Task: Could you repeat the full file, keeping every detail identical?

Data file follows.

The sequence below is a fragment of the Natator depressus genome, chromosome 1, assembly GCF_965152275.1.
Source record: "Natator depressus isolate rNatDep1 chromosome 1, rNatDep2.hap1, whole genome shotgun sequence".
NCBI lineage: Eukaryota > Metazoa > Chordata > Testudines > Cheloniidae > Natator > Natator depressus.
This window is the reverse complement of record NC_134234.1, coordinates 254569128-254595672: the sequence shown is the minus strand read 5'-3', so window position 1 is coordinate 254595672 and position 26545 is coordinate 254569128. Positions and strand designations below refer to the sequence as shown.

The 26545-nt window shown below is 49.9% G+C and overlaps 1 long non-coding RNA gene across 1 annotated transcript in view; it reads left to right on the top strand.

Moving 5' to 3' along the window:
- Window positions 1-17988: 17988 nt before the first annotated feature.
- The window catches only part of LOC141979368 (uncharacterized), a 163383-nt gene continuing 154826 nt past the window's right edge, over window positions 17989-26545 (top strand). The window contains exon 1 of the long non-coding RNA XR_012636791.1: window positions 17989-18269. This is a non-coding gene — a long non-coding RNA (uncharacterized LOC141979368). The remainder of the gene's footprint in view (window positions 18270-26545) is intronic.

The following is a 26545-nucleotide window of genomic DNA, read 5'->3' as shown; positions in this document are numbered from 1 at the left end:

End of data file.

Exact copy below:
The sequence below is a fragment of the Natator depressus genome, chromosome 1, assembly GCF_965152275.1.
Source record: "Natator depressus isolate rNatDep1 chromosome 1, rNatDep2.hap1, whole genome shotgun sequence".
NCBI lineage: Eukaryota > Metazoa > Chordata > Testudines > Cheloniidae > Natator > Natator depressus.
This window is the reverse complement of record NC_134234.1, coordinates 254569128-254595672: the sequence shown is the minus strand read 5'-3', so window position 1 is coordinate 254595672 and position 26545 is coordinate 254569128. Positions and strand designations below refer to the sequence as shown.

The 26545-nt window shown below is 49.9% G+C and overlaps 1 long non-coding RNA gene across 1 annotated transcript in view; it reads left to right on the top strand.

Moving 5' to 3' along the window:
- Window positions 1-17988: 17988 nt before the first annotated feature.
- The window catches only part of LOC141979368 (uncharacterized), a 163383-nt gene continuing 154826 nt past the window's right edge, over window positions 17989-26545 (top strand). The window contains exon 1 of the long non-coding RNA XR_012636791.1: window positions 17989-18269. This is a non-coding gene — a long non-coding RNA (uncharacterized LOC141979368). The remainder of the gene's footprint in view (window positions 18270-26545) is intronic.

The following is a 26545-nucleotide window of genomic DNA, read 5'->3' as shown; positions in this document are numbered from 1 at the left end: